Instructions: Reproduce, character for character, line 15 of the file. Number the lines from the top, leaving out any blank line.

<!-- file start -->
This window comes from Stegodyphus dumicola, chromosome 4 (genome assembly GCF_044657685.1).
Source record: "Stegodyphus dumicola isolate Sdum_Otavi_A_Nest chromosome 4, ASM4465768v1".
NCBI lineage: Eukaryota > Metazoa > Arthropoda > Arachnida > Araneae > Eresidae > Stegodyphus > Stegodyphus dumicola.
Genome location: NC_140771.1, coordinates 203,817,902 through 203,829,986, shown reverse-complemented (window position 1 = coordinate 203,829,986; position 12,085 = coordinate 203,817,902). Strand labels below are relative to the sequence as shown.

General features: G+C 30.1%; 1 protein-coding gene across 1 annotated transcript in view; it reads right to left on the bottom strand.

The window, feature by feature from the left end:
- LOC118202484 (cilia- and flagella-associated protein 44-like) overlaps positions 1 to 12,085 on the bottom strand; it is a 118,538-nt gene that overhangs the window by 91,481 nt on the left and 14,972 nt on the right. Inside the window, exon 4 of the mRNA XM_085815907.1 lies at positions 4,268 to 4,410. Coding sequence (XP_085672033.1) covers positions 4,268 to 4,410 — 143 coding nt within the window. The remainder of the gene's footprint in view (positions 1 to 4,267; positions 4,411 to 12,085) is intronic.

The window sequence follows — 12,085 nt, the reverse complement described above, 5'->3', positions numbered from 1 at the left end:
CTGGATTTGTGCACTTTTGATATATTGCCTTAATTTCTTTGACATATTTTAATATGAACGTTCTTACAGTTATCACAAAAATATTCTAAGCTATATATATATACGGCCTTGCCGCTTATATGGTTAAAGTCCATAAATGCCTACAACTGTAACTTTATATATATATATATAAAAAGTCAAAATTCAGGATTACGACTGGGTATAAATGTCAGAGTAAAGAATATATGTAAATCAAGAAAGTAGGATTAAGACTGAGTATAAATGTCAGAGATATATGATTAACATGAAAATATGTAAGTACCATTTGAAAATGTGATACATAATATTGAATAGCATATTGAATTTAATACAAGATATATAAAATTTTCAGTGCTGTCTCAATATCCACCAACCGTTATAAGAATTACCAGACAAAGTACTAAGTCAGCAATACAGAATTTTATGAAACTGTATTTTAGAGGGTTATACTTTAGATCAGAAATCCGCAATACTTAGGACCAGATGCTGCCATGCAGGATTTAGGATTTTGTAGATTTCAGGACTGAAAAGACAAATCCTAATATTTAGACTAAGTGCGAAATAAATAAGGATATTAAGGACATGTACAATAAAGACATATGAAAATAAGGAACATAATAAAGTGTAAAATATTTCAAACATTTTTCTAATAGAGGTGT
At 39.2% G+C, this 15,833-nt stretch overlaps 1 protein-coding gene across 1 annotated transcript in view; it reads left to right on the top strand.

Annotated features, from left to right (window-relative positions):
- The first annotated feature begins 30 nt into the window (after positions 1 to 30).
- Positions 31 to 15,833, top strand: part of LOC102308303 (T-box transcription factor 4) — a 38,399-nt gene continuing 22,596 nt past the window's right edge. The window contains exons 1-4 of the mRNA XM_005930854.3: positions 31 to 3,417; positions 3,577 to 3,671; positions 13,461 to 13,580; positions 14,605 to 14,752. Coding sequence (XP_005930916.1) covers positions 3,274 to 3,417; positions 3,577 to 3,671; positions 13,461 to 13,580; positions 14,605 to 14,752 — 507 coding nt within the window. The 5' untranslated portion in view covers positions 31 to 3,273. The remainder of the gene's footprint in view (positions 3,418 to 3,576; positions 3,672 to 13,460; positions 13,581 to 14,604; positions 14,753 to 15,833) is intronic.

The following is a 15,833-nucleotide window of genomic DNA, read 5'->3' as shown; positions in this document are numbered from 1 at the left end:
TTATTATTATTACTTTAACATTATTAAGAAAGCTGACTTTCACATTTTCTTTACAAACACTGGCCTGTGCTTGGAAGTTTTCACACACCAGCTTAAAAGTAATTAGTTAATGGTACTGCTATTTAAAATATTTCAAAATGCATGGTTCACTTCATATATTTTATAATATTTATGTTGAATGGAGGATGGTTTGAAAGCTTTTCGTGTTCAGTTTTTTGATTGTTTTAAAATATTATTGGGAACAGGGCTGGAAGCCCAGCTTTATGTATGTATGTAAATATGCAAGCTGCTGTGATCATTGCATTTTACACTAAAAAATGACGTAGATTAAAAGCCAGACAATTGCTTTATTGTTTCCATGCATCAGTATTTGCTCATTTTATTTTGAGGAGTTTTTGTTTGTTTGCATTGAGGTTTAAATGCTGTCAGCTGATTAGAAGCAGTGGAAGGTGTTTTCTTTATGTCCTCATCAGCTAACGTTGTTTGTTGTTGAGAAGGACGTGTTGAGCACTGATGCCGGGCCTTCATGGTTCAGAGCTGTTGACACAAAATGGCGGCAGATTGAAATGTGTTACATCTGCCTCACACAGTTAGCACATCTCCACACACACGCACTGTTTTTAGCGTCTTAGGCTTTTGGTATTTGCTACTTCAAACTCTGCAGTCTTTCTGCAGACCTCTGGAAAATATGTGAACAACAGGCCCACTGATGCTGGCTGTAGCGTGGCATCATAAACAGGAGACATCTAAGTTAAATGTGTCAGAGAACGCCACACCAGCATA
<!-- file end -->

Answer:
TTATTATTATTACTTTAACATTATTAAGAAAGCTGACTTTCACATTTTCTTTACAAACACTGGCCTGTGCTTGGAAGTTTTCACACACCAGCTTAAAAGTAATTAGTTAATGGTACTGCTATTTAAAATATTTCAAAATGCATGGTTCACTTCATATATTTTATAATATTTATGTTGAATGGAGGATGGTTTGAAAGCTTTTCGTGTTCAGTTTTTTGATTGTTTTAAAATATTATTGGGAACAGGGCTGGAAGCCCAGCTTTATGTATGTATGTAAATATGCAAGCTGCTGTGATCATTGCATTTTACACTAAAAAATGACGTAGATTAAAAGCCAGACAATTGCTTTATTGTTTCCATGCATCAGTATTTGCTCATTTTATTTTGAGGAGTTTTTGTTTGTTTGCATTGAGGTTTAAATGCTGTCAGCTGATTAGAAGCAGTGGAAGGTGTTTTCTTTATGTCCTCATCAGCTAACGTTGTTTGTTGTTGAGAAGGACGTGTTGAGCACTGATGCCGGGCCTTCATGGTTCAGAGCTGTTGACACAAAATGGCGGCAGATTGAAATGTGTTACATCTGCCTCACACAGTTAGCACATCTCCACACACACGCACTGTTTTTAGCGTCTTAGGCTTTTGGTATTTGCTACTTCAAACTCTGCAGTCTTTCTGCAGACCTCTGGAAAATATGTGAACAACAGGCCCACTGATGCTGGCTGTAGCGTGGCATCATAAACAGGAGACATCTAAGTTAAATGTGTCAGAGAACGCCACACCAGCATA